An Early Start for Generalist Predators in Greenhouse IPM Programs
By Dr. Abida Nasreen
It is important to know the biology of the natural enemy in use.
By Dr. Abida Nasreen
February 2017 – During early season, greenhouse crops are often considered as simple ecosystems with low biodiversity. Particularly, crops in modern greenhouses appear sterile compared to outdoor crops and this is because plants are grown on hydroponic systems in a closed environment.
However, infestations by several small pest species cannot be avoided and the release of natural enemies against these pests adds to the diversity. Seemingly “clean” greenhouse crops often accommodate complex artificial communities of multiple pests and natural enemies. One reason for the increased diversity might be the introduction of exotic species – more species than ever before develop into pests and release off a variety of natural enemies.
The release of natural enemies, especially generalist predators (except some predatory mites) early in the season is not considered important conventionally. Growers prefer to release specialists instead as a preventive measure to manage the insect pest problems depending on the crop and pest threat.
For instance, pepper growers like to apply Amblyseius swirskii for thrips and Aphidius colmani for aphids; cucumber greenhouses release A. swirskii for thrips and whitefly problems; and tomato farms use Encarsia Formosa to prevent whitefly pests.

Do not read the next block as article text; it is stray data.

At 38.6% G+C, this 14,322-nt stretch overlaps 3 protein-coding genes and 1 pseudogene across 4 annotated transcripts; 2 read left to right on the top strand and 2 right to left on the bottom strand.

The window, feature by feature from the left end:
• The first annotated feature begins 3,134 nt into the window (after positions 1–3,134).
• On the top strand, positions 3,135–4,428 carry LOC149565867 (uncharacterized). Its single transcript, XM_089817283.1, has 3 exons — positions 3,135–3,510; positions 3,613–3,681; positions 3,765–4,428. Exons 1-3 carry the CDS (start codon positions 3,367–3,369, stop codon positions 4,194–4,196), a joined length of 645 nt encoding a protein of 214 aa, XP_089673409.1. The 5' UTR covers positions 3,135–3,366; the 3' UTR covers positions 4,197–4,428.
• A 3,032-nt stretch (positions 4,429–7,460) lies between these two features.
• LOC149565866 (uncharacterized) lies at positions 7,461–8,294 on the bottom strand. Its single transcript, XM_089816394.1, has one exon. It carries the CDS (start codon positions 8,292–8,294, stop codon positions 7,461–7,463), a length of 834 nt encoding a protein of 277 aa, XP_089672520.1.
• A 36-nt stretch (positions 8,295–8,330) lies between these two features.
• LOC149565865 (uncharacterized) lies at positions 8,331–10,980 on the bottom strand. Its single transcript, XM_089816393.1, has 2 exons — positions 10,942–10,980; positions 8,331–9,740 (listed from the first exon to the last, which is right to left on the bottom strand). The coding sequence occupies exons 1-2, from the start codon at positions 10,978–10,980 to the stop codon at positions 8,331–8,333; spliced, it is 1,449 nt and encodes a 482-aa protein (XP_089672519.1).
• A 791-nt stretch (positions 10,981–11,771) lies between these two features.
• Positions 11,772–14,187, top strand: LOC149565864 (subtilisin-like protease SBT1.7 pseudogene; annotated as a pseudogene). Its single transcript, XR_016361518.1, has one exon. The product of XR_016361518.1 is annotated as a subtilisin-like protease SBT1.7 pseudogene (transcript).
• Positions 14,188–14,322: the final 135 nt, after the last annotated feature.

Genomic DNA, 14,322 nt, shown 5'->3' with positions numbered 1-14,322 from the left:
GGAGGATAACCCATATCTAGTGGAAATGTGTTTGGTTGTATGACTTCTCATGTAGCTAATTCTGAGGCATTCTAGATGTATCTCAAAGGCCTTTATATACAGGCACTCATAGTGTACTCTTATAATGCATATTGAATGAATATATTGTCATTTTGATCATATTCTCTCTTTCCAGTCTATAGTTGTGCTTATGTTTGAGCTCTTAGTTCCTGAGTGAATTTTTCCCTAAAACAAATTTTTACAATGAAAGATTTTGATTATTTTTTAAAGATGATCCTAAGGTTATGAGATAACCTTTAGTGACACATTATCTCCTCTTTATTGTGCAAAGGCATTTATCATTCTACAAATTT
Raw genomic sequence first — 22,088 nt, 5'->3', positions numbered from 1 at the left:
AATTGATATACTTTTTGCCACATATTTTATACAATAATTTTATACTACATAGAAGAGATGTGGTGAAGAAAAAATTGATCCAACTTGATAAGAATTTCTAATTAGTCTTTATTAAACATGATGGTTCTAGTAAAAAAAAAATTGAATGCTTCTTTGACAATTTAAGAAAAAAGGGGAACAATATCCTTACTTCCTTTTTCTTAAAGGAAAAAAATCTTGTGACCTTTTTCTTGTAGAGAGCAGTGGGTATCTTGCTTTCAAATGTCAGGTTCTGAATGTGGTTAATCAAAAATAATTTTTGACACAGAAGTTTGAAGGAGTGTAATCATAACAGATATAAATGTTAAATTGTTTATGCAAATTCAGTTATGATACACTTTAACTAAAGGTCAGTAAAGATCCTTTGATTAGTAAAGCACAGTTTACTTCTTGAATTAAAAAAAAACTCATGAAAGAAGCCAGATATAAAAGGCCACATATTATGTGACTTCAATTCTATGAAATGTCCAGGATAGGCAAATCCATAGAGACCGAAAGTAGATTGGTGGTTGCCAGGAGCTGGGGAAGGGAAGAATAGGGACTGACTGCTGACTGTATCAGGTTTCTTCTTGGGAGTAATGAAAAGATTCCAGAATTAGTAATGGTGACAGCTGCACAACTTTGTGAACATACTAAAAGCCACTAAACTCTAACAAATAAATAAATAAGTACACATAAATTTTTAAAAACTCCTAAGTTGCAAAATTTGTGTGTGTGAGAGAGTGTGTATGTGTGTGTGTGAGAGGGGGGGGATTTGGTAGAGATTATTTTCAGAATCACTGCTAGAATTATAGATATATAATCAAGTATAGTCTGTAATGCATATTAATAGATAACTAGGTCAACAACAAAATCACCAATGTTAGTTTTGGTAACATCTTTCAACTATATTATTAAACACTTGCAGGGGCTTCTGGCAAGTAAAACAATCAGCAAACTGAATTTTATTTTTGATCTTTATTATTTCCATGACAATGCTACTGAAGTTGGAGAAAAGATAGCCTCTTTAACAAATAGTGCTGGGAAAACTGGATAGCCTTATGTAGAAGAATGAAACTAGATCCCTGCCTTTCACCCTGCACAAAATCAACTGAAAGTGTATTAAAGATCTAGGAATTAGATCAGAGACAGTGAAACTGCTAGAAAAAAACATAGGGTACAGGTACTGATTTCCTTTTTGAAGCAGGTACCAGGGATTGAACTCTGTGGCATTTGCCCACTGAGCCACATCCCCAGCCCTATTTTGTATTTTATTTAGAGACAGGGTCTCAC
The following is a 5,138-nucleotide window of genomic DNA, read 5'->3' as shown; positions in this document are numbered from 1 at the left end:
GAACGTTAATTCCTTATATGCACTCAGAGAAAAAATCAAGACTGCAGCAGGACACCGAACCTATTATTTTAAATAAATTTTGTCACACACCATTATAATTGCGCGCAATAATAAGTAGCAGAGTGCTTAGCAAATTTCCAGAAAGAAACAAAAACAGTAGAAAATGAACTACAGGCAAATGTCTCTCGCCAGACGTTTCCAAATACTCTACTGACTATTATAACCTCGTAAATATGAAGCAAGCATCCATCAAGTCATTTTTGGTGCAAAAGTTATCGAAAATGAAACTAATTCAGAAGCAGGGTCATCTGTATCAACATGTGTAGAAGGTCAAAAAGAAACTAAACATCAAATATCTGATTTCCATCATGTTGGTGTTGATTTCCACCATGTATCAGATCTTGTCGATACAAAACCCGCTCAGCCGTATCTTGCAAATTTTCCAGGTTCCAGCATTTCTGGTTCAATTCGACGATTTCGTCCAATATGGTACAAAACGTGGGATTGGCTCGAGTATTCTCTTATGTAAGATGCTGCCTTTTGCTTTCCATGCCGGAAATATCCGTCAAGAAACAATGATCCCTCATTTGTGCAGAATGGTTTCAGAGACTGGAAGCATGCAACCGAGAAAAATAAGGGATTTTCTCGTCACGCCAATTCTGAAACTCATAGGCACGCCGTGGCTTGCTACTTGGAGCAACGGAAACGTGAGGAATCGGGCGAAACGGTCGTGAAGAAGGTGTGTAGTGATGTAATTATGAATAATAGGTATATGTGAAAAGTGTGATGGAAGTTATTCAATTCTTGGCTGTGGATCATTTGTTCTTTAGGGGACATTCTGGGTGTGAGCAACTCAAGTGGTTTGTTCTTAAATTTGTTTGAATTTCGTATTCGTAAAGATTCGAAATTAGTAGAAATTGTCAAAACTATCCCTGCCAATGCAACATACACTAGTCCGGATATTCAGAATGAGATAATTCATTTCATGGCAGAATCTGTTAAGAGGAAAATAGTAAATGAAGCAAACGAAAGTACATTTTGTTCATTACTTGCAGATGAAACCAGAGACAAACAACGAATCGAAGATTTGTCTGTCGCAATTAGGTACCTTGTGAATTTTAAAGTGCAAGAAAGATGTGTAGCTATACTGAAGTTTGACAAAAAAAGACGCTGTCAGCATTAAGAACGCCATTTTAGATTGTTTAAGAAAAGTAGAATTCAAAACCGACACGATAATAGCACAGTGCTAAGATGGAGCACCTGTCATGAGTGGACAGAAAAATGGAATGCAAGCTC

It is important to know the biology of the natural enemy in use. The adult life of specialists is shorter than that of predators or generalists because they can feed on a variety of pests, pollen and plant material. However, parasitoids or specialists do not have this ability and cannot survive without a specific food; mites can survive a bit longer then parasitoids but without egg production.
Generalists may locally drive pests to extinction without necessarily leading to a decline in predator numbers. Thereafter, generalists may adopt a lying-in-wait strategy, maintaining their numbers on non-pest prey and preventing re-invasion by the pests.
When generalist predators are released in greenhouse crops, pest species such as thrips, whiteflies, spider mites and aphids can be involved in apparent competition. Examples of such generalist predators are anthocorid bugs (Orius insidiosus), mirid bugs (Dicyphus hesperus), and predatory mite (Amblyseius swirskii).
For example, Dicyphus and Swirskii are able to control both whiteflies and thrips effectively on greenhouse tomato and cucumber. Direct observation suggests that these predators mediate apparent competition between the two pests; whitefly control was substantially better in the presence of thrips. Moreover, spider mites were controlled better by the presence of thrips through apparent competition. Although neither Dicyphus or Swirskii is an effective predator of spider mites, (especially Swirskii because it is strongly hindered by the webbing), they can prevent the formation of new colonies of spider mites by threatening, disturbing and predation. As a result, generalist predators can even have significant effects on prey species they cannot suppress successfully on their own.